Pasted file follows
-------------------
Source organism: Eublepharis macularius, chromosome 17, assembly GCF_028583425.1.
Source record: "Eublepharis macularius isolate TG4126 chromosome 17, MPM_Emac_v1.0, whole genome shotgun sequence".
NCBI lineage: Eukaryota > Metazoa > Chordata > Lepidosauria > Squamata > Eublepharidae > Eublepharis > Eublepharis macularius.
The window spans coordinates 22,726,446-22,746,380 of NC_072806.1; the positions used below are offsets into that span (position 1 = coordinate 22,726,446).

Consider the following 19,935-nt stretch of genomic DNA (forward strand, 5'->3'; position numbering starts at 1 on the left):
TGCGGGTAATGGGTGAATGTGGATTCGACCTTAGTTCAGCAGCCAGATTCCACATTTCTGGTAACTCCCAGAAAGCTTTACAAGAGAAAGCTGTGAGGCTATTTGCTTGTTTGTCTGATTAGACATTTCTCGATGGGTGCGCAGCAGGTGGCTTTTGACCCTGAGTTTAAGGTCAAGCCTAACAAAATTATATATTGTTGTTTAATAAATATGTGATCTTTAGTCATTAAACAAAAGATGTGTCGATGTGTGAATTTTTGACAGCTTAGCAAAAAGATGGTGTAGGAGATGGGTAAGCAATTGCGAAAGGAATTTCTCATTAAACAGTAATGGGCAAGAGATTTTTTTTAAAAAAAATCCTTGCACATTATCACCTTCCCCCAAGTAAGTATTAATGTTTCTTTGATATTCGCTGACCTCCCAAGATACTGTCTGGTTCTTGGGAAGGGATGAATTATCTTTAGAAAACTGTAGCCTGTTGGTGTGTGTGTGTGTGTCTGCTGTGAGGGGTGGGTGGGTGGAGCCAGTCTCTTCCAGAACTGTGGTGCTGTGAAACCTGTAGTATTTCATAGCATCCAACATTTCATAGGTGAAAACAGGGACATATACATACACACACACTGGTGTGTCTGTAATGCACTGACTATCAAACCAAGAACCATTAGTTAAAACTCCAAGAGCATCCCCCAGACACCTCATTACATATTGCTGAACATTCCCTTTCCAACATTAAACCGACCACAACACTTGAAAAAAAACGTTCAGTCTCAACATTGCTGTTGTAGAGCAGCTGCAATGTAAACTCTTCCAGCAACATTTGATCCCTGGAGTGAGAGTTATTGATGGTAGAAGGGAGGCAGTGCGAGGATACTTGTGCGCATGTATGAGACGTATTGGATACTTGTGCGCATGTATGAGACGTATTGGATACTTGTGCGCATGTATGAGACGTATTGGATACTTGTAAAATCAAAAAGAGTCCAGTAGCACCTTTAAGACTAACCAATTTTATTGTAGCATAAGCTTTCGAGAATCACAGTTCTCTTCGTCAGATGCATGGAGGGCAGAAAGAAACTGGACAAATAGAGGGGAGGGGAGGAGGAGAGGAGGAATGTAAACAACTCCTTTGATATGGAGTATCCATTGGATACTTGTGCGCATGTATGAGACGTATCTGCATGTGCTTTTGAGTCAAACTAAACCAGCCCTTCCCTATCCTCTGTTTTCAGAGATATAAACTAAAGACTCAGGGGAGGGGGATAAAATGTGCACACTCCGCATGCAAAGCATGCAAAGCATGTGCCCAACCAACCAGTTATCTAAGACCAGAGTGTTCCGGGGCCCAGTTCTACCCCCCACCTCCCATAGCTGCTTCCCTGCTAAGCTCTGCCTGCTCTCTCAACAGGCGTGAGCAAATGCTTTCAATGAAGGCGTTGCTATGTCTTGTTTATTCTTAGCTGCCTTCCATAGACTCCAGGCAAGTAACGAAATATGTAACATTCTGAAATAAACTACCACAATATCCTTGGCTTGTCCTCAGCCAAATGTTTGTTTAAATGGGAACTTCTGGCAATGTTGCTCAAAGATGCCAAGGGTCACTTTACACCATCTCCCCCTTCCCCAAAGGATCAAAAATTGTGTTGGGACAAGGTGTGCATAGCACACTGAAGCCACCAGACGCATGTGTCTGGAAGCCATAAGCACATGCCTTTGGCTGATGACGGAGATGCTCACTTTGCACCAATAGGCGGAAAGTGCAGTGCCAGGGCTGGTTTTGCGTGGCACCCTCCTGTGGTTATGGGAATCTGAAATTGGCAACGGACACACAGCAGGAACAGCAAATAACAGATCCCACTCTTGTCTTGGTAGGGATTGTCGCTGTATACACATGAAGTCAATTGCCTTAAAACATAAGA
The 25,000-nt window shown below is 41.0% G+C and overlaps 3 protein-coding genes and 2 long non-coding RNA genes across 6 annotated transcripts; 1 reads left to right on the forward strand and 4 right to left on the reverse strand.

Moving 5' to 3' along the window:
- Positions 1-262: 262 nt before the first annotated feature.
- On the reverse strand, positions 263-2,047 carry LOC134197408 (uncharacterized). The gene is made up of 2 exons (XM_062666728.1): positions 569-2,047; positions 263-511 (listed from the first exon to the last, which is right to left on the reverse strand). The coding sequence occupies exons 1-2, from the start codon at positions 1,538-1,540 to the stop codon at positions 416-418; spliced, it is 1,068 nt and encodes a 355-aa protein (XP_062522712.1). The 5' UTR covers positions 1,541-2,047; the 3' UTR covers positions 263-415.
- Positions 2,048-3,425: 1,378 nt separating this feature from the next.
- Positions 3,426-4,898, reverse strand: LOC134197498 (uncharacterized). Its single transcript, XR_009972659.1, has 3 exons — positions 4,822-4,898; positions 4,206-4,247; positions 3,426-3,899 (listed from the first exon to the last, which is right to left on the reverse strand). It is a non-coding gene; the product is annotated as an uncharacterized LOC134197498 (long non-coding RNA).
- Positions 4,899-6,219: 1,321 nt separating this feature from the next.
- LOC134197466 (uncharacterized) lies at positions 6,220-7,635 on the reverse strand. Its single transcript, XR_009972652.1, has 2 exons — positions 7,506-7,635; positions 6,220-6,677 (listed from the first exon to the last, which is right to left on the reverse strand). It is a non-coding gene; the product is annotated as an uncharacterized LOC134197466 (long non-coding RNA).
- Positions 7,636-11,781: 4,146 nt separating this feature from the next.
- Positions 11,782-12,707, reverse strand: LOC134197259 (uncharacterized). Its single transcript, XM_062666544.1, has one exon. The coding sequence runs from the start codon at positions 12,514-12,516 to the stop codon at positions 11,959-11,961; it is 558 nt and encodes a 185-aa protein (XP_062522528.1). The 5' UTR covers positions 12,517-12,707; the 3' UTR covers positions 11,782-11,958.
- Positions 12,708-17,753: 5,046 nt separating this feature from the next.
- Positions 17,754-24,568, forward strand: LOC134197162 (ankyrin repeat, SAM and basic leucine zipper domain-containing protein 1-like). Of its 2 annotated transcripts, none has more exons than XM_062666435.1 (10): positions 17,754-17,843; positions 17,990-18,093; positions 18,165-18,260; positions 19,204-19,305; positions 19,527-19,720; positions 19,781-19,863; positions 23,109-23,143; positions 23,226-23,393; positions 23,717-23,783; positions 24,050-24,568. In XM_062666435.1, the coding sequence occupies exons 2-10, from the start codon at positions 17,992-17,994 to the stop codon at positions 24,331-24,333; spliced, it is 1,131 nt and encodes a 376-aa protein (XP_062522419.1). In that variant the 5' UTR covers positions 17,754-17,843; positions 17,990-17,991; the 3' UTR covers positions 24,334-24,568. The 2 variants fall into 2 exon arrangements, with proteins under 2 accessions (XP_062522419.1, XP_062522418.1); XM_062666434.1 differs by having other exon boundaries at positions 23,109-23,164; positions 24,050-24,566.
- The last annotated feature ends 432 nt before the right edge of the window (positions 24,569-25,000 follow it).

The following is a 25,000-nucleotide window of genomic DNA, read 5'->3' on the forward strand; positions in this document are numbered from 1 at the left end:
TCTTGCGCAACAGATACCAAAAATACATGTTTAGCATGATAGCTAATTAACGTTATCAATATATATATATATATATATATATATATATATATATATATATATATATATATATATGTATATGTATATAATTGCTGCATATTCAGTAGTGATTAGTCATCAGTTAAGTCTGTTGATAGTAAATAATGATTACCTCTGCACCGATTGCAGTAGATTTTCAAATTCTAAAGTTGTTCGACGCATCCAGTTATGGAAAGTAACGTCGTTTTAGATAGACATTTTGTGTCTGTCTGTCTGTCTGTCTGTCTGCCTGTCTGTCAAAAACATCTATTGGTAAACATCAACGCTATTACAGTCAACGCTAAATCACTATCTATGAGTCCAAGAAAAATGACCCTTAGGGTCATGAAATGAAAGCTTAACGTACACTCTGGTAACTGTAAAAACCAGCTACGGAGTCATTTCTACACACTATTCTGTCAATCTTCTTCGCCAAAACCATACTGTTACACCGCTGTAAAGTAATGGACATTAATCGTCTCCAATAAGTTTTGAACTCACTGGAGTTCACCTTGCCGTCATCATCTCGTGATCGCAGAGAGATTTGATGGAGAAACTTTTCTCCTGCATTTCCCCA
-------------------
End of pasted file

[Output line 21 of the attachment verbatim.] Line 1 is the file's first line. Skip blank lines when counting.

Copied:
TCTTGCGCAACAGATACCAAAAATACATGTTTAGCATGATAGCTAATTAACGTTATCAATATATATATATATATATATATATATATATATATATATATATATATATATATATATGTATATGTATATAATTGCTGCATATTCAGTAGTGATTAGTCATCAGTTAAGTCTGTTGATAGTAAATAATGATTACCTCTGCACCGATTGCAGTAGATTTTCAAATTCTAAAGTTGTTCGACGCATCCAGTTATGGAAAGTAACGTCGTTTTAGATAGACATTTTGTGTCTGTCTGTCTGTCTGTCTGTCTGCCTGTCTGTCAAAAACATCTATTGGTAAACATCAACGCTATTACAGTCAACGCTAAATCACTATCTATGAGTCCAAGAAAAATGACCCTTAGGGTCATGAAATGAAAGCTTAACGTACACTCTGGTAACTGTAAAAACCAGCTACGGAGTCATTTCTACACACTATTCTGTCAATCTTCTTCGCCAAAACCATACTGTTACACCGCTGTAAAGTAATGGACATTAATCGTCTCCAATAAGTTTTGAACTCACTGGAGTTCACCTTGCCGTCATCATCTCGTGATCGCAGAGAGATTTGATGGAGAAACTTTTCTCCTGCATTTCCCCA